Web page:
Untitled (This is to Certify that) 1942
Drop everything and get yourself down to the Kurt Schwitters exhibition at the Tate Britain. Before I went, the only thing I knew about Kurt Schwitters is that his last name is frighteningly fun to say*. So I was in no way expecting to:
A) Learn some interesting social history;
B) see the inspiration for some many contemporary artists; and
C) Really like the art.
Schwitters was a native of Germany, but left in 1937 when his art started getting some nervous sideways looks from the Nazi party. He then briefly settled in Norway before once again escaping the Nazis and moving to Britain. Where he was promptly put in an internment camp on the Isle of Man (which is also where runawaykiwi’s grandparents met during WWII).
The Tate Britain curators outdid themselves with this exhibition; the rooms were laid out in chronological order so you could see the impact of Germany, exile, internment and eventual freedom on Schwitters work. Particularly for someone who had ZERO knowledge about the artist, it made it really easy to understand and take in.
What was really lovely was seeing the collection almost as a scrapbook from his travels. Schwitters for the most part worked in collage, so you can actually see the scraps of landscape or newspaper that he picked up while fleeing from one country to the next.
My favourite room by far was Schwitters work when interned on the Isle of Man. Because art supplies were not a priority for the inmates, the artists and poets were forced to use whatever came to hand – I imagine that the guards were a little pissed off when they discovered the floor tiles uprooted and used as a canvas!
Collage is not normally a must see for me, but the combination of social history gave it an added depth.
Get down to Tate Britain and Schwitter yourself.
*you are now saying Schwitters out loud…and you will continue to do so at random points throughout the day. You are welcome.
I finally went to the Pre-Raphaelites: Victorian Avant-Garde exhibition at Tate Britain (half price with my National Art Pass whoop!). It is a fantastic collection, with paintings, books, sculptures, carpets and even a bed on display.
Never just a pretty face, the Tate Britain gave us a history lesson as well:
“They believed that art had become decadent, and rejected their teachers’ belief that the Italian artist Raphael (1483–1520) represented the pinnacle of aesthetic achievement. They looked to earlier art whose bright colours, flat surfaces and truth to nature they admired.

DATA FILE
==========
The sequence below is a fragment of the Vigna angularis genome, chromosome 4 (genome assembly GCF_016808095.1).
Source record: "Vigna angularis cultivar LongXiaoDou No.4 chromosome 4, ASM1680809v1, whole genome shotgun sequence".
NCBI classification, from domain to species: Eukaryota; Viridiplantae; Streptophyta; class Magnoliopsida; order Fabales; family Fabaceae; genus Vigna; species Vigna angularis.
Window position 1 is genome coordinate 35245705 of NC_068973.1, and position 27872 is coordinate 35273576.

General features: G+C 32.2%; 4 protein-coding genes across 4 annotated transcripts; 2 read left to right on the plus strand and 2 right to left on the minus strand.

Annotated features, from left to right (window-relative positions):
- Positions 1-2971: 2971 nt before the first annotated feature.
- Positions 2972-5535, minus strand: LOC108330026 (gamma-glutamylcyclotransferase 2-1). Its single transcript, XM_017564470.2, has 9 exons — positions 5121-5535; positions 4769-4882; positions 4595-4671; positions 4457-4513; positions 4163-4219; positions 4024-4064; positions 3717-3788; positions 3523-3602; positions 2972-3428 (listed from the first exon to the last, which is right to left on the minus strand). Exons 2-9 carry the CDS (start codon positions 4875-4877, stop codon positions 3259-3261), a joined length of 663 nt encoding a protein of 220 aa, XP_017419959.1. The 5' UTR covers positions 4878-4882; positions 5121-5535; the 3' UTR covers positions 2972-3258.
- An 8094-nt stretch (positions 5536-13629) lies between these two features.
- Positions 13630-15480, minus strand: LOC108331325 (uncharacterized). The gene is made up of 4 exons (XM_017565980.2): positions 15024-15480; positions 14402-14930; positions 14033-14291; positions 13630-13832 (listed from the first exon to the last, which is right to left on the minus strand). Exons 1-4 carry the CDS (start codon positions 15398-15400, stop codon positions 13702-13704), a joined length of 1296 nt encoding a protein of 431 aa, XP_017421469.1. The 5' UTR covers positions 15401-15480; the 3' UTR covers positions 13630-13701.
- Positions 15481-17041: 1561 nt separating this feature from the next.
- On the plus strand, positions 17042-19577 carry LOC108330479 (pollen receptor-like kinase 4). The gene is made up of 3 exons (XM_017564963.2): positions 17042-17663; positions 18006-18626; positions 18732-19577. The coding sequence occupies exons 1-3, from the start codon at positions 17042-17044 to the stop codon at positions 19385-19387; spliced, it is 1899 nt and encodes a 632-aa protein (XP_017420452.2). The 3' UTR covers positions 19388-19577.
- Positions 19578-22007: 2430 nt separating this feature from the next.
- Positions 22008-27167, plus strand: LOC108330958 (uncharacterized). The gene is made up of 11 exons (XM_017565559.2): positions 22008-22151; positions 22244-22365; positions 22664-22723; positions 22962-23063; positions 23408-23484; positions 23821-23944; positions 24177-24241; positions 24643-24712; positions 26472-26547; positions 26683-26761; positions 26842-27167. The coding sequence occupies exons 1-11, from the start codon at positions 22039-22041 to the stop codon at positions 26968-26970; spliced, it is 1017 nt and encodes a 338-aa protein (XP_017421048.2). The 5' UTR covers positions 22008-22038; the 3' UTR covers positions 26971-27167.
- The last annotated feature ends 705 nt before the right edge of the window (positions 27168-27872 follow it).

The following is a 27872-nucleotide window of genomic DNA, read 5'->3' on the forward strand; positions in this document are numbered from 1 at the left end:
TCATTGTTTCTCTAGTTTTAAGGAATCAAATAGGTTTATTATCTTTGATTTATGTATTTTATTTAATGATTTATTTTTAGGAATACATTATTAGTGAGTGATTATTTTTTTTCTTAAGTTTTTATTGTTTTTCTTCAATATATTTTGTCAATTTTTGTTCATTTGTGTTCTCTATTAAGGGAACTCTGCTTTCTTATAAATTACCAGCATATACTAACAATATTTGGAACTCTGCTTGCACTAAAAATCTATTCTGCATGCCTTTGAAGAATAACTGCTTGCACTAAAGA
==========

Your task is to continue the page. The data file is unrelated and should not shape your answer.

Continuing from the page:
But rather than imitate the early masters, they espoused a rule-breaking originality. Whether painting subjects from Shakespeare, the Bible, landscapes of the Alps or the view from a window, the Pre-Raphaelites brought a new beauty and intensity of vision to British art.”
You have to love the Victorian era – women wore bustles and rebels used paintbrushes.
What I found remarkable was how standard the paintings were. I don’t mean that in a negative way, it just that for me they are the the first style that comes to mind when I think of the word ‘painting’.
If you asked a kid what they were actually trying to draw with their crayons – I think the pre-raphaelite bright colours the realism and the drama is what they were imagining.
The other thing I noticed? The artists had a soft spot for a flame haired lady…
We all know that the entries in the Turner Prize can be a little out there. I refuse to jump on the band wagon and be negative about the works that I didn’t like – there is a huge chance that I just don’t know enough to understand it and I would just end up looking like a nob.
Therefore I am just going to tell you about the one artist that I liked. See, problem solved.
Introducing Paul Noble. He does large scale pencil drawings that are architectural daydreams. They are half fantasy and half plausible building plans. I love this type of art, it seams so simple and authentic. Although, I think even ‘normal’ building plans have a special something (yes I am a Grand Designs junkie).
If you get the chance go and see Nobles work in real life, the shear scale of these drawings need to be seen. They will transport you some place nice.
I am always after sneaky sneaky ways to see art on the cheap. In the UK most of the major galleries are free, but all the special exhibitions (i.e. all the interesting ones you want to see) have a charge. So, introducing the National Art Pass, run by the Art Fund charity.
For £18.75 (under 26 and pay by direct debit) you get:
– Free entry to over 200 museums, galleries and historic houses
– 50% off many major exhibitions
– Art Quarterly
– Exclusive shop, café and catalogue offers
– Special events, such as lectures, visits and private views
I know it seems like a bit to spend, but let me show you the exhibitions I am going to go to before I ‘break even’
1. Pre-Raphaelites: Victorian Avant-Garde @ Tate Britain – £14
2. Turner Prize 2012 @ Tate Britain – £10
3. A Bigger Splash: Painting after Performance @ Tate Modern – £10
4. Seduced by Art: Photography Past and Present @ National Gallery – £12
With the National Art Pass I only pay half price for the above four, which means I save £23 – more than the cost of the card. And that is only two weeks of art going for me. I have an entire year of fabulous art discounts to look forward to.